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Blogging from Heckerling - Estate Planning

Jan 16, 2014

Blog Post 1 of 4

This week, the 48th Annual Heckerling Institute on Estate Planning convened in Orlando, Florida. Heckerling is the largest and most prestigious estate planning conference in the country; this year’s Institute has drawn more than 3,000 attendees.

Several EisnerAmper professionals are attending this week's Institute and reporting on "hot" topics being discussed. This is the first of a series of blogs on the Institute.

On January 14, 2014, Paul S. Lee of Bernstein Global Wealth Management noted that there has been a fundamental paradigm shift in estate planning. The focus has shifted from reducing the transfer tax at all costs by having a client make lifetime gifts to taking into account the income tax implications of those transfers before implementing them.

More specifically, the old "tried and true" estate planning technique entailed having the client make gifts of appreciating assets to reduce the potential estate tax burden at his death.  Those transferred assets had a carryover basis in the hands of the recipient and were not eligible for a step-up in basis to fair market value at the client's death.   Because the estate tax rates were much higher than the income tax rates, the tax savings of making lifetime gifts outweighed any potential income tax savings from a "step-up" in basis that would be available if the client did not make any gifts. 

The landscape has changed drastically, and alters the practitioner's approach to estate planning. There are many factors that have changed the landscape, including the following:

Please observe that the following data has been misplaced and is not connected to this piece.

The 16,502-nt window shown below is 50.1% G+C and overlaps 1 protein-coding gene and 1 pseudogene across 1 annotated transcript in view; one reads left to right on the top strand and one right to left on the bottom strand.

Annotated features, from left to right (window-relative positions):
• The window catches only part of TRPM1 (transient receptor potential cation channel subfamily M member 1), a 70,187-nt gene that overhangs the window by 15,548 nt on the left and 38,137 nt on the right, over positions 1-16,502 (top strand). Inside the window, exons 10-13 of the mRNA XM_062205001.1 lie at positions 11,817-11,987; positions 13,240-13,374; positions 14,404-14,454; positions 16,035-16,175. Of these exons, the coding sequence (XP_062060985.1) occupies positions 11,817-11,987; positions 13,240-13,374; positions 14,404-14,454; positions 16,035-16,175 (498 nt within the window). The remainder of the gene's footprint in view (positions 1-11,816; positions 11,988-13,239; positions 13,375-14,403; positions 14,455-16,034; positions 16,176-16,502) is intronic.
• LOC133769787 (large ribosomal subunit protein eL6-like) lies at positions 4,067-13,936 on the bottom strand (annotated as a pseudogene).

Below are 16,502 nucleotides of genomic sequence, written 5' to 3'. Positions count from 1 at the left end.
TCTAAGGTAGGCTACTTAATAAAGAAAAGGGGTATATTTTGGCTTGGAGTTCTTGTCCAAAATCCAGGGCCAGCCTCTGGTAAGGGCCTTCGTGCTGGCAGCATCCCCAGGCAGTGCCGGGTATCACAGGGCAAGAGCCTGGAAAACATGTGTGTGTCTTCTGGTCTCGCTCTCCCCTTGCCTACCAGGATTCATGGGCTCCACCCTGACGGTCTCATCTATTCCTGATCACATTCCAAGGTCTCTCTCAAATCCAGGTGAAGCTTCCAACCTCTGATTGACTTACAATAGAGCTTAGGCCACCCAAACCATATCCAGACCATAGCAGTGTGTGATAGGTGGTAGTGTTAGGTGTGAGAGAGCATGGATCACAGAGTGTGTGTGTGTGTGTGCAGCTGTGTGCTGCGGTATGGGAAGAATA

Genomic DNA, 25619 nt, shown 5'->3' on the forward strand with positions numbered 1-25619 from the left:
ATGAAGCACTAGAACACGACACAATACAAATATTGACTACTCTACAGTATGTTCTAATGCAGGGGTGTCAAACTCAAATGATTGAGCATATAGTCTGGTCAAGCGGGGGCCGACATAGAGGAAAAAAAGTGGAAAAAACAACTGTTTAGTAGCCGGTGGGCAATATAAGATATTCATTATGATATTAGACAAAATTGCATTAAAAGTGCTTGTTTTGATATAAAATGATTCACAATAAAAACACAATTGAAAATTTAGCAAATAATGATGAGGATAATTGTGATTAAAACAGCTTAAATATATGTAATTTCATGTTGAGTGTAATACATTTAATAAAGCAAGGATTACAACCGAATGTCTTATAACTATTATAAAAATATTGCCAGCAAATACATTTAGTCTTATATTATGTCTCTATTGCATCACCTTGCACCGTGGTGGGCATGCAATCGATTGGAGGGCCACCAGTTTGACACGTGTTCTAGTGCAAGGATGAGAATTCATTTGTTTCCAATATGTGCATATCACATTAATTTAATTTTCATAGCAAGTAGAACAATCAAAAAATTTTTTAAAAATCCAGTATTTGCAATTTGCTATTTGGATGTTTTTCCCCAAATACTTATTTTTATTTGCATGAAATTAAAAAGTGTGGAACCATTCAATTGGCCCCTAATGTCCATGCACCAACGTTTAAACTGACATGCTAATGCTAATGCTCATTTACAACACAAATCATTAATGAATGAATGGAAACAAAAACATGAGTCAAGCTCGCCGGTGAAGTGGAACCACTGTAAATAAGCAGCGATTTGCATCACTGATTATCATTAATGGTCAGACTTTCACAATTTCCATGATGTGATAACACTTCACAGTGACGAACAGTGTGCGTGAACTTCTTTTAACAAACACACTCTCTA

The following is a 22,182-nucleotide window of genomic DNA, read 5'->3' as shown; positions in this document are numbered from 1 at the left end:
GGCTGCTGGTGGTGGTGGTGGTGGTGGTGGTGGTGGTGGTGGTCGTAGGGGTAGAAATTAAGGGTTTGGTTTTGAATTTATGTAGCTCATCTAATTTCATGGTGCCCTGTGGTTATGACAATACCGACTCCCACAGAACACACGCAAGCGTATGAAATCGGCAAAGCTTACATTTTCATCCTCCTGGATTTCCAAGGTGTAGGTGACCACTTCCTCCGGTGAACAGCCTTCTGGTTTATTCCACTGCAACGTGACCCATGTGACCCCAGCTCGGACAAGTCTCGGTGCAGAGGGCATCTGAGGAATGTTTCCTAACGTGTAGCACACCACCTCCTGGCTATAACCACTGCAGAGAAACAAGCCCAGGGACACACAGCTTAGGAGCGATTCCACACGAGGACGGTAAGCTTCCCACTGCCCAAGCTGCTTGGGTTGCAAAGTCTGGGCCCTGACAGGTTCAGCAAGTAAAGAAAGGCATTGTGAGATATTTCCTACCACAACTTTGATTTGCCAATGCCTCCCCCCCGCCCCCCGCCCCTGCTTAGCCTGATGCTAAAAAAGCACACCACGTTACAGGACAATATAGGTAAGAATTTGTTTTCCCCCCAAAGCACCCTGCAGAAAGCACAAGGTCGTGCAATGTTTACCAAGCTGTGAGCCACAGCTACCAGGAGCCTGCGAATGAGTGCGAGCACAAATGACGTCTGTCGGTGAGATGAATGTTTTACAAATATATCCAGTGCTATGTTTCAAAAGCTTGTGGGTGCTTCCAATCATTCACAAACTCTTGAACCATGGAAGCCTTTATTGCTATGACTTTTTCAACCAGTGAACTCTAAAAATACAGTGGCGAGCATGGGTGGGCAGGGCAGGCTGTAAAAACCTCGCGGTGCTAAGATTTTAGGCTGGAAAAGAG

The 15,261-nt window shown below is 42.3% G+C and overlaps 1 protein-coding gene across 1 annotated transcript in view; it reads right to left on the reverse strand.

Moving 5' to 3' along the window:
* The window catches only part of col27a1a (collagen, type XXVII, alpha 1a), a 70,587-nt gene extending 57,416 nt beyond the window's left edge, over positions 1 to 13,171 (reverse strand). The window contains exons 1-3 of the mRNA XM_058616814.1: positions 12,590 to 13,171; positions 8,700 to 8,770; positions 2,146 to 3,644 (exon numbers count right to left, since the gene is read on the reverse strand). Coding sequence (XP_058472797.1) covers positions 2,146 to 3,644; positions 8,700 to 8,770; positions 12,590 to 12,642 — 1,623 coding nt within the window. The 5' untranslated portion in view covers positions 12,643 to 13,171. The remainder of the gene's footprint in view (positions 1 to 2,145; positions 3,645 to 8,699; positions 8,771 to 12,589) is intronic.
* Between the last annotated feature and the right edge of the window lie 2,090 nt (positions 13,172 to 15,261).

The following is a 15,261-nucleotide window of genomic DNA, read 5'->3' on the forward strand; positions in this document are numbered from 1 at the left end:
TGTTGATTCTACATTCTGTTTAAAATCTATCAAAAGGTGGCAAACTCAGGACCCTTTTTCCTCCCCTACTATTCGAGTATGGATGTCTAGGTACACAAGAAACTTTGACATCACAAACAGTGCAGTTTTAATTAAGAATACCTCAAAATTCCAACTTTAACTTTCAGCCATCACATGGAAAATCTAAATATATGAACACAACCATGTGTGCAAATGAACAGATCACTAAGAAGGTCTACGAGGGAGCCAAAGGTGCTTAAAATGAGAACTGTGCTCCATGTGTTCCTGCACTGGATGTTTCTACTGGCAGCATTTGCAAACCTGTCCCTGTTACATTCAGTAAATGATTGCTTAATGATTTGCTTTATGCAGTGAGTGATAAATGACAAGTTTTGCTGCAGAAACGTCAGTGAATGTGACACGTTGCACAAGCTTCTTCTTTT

1. The American Taxpayer Relief Act of 2012 (ATRA) that increased the income and capital gains tax rates, set the estate, gift and GST tax top rate at 40%, and increased the gift, estate and GST exclusions and exemption to $5 million subject to annual indexing for inflation.
  2. The Health Care and Education Reconciliation Act of 2010, amending the Patient Protection and Health Care Act, that implemented a 3.8% Medicare surtax on net investment income starting in 2013.
  3. Many states have increased their income tax rates while at the same time a number of states have repealed their state estate and inheritance taxes.

As a result of the above, unlike in the past, the applicable federal and state income tax rates can be higher or close to the applicable federal and state estate tax rate. 

Therefore, effective estate planning will now require an analysis of the estate and income tax cost/savings of making a lifetime gift versus doing nothing.   In making this analysis, the following factors will need to be considered:

  1. Client's life expectancy,
  2. Client's spending habits and lifestyle,
  3. Client's charitable inclinations,
  4. Size of client's estate,
  5. Expected future performance of client's assets (income and appreciation),
  6. Income tax character of client's assets,
  7. Client's state of residence,
  8. Gift recipient's residence and marginal income tax bracket, and
  9. Expectation of future inflation and overall economic conditions.

In conclusion, because combined federal and state income tax rates can be higher or close to applicable federal and state estate tax rate, planning now requires an analysis of the income tax implications of any contemplated transfers.

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